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ISAF commander, Pakistan army chief discuss security

IRNA - Islamic Republic News Agency

Islamabad, July 15, IRNA -- The outgoing Commander of the NATO and International Security Assistance Force (ISAF), General David Petraeus met Pakistan’s Army Chief General Ashfaq Parvez Kayani and discussed matters of professional interest, the army said.

A brief army statement did not give any further details of the meeting.

The US embassy said in a separate statement that Gen. Petraeus, and Gen. Ashfaq Parvez Kayani discussed various topics of mutual interest and ways to improve regional security.

Gen. Petraeus also met with the US Ambassador to Pakistan Cameron Munter and received updates on the US security assistance mission to Pakistan.

Accompanying Gen. Petraeus was Marine Lt. Gen. John Allen, who will succeed Gen. Petraeus as the ISAF commander in Afghanistan.

“Gen. Petraeus has long-established relationships with General Kayani and the Pakistani military,” the embassy said. This was his seventh visit to Pakistan as the NATO ISAF Commander. His last visit to Pakistan was 24-25 April 2011.

Gen. Petraeus was unanimously confirmed as the next Director of the Central Intelligence Agency by the US Senate on June 30, replacing Leon Panetta, who has been appointed as new Secretary Defence.

Petraeus will turn over command of the US and NATO forces in Afghanistan on July 18, and intends to retire from the US Army on August 31.

Petraeus is the second top US general, who met Pakistan military leadership in two days amid growing tension after the US blocked 800 million dollars to Pakistan’s army.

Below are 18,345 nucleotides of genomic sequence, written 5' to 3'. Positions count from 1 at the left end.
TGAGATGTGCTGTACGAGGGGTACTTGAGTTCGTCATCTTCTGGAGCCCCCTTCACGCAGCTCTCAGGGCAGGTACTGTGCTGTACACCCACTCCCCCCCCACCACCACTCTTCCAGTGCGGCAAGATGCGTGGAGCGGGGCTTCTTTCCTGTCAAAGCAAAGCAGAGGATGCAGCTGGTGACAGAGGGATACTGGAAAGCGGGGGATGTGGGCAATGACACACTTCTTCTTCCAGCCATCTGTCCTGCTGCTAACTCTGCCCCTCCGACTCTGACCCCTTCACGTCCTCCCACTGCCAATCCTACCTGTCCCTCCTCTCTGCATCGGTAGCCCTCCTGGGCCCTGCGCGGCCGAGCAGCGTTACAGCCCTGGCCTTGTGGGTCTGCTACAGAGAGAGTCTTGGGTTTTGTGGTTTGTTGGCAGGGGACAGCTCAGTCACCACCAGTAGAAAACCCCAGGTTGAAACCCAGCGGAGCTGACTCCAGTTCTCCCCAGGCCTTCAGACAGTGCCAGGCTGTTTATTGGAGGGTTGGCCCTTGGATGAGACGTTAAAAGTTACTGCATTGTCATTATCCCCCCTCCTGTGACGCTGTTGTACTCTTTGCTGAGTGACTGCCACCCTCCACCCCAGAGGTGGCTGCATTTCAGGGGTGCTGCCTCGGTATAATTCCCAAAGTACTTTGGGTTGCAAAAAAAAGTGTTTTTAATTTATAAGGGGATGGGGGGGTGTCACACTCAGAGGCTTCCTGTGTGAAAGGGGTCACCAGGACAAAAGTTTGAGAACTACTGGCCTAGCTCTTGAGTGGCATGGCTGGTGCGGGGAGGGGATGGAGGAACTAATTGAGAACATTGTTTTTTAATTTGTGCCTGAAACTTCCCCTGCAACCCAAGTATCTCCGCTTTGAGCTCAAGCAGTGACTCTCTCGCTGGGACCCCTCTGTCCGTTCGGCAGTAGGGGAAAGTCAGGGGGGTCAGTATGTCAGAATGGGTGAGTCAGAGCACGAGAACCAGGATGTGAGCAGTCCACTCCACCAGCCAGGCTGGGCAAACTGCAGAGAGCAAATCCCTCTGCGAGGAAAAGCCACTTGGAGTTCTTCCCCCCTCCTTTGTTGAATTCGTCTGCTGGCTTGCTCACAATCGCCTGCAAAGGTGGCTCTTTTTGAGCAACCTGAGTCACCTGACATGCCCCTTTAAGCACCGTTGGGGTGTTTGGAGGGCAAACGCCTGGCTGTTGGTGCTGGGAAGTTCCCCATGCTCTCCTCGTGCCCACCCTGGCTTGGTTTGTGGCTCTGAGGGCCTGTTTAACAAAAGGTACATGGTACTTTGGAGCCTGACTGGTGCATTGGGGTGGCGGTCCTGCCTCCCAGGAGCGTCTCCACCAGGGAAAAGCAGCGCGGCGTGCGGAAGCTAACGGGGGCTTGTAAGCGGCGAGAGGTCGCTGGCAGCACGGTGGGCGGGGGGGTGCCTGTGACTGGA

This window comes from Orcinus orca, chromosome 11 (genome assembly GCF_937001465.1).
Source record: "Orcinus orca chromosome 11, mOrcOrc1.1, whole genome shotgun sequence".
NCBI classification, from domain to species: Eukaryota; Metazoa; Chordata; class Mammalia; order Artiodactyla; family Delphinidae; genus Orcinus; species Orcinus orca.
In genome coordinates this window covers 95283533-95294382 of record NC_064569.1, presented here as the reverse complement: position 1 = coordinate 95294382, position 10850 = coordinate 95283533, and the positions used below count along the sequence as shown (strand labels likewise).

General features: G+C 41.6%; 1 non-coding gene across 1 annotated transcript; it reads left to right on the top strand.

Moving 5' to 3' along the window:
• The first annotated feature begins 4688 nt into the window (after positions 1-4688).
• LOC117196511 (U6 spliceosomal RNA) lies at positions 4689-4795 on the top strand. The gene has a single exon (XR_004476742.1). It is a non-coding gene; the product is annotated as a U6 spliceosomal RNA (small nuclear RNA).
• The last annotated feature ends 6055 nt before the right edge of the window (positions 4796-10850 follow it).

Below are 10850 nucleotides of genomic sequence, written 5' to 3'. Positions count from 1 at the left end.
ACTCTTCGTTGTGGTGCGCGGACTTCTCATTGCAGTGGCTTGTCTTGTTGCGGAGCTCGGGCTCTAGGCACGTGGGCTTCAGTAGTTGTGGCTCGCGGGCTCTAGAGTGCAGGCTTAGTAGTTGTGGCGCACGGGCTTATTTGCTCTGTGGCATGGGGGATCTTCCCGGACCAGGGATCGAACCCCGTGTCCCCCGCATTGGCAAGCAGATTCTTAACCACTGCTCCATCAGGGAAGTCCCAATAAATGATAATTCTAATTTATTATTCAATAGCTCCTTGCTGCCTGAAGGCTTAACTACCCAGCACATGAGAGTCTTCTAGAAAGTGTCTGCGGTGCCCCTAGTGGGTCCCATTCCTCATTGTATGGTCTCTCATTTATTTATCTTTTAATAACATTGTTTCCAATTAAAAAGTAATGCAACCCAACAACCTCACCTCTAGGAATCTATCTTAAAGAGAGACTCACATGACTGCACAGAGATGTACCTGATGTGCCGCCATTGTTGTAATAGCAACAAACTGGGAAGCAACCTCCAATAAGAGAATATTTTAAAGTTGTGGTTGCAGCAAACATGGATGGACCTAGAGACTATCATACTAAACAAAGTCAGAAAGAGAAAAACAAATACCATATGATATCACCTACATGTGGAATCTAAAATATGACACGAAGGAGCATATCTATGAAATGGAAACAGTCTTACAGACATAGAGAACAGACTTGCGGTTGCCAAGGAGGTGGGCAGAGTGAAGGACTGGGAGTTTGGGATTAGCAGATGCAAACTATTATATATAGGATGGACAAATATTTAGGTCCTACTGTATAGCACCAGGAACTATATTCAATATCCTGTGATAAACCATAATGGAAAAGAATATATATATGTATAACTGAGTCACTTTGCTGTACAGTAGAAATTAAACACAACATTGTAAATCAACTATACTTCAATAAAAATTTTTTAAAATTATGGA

The Chief of the US Central Command Gen. James Mattis was in Pakistan on July 12-13, who met General Kayani and Chairman of the Joint Chiefs of Staff Committee, General Shameen Wynne and discussed security issues and anti-terror war.

The US top military general visited Pakistan at a time when Pakistan spy Chief Lt. Gen. Ahmad Shujaa Pasha is in the US and are talking to the US defence and intelligence officials.

The army has not given more details about all these meetings but sources say both sides are trying to defuse tension caused by the US aid cut for Pakistanarmy.

The US officials had been quoted in the American media as saying that the assistance was stopped in protest at Pakistan's decision to expel military trainers and Pakistan’s reluctance to go after al-Qaeda and Taliban militants in North Waziristan.

Unnamed officials were also quoted as saying that Washington was also angry at Pakistan’s refusal to issue visas to US military and intelligence operatives.

Pakistan army says will continue war against the militants without foreign aid.

Pakistan Defence Minister Chaudhry Ahmad Mukhtar has threatened to withdraw thousands of troops from areas along Afghan border, who had been deployed to check the illegal cross-border movement of the Taliban militants.

He said Pakistan cannot afford long term deployment of troops along the border with Afghanistan on own resources.

The suspended $800 million also include $300 for the Pakistani forces performing duties in the tribal areas bordering Afghanistan.

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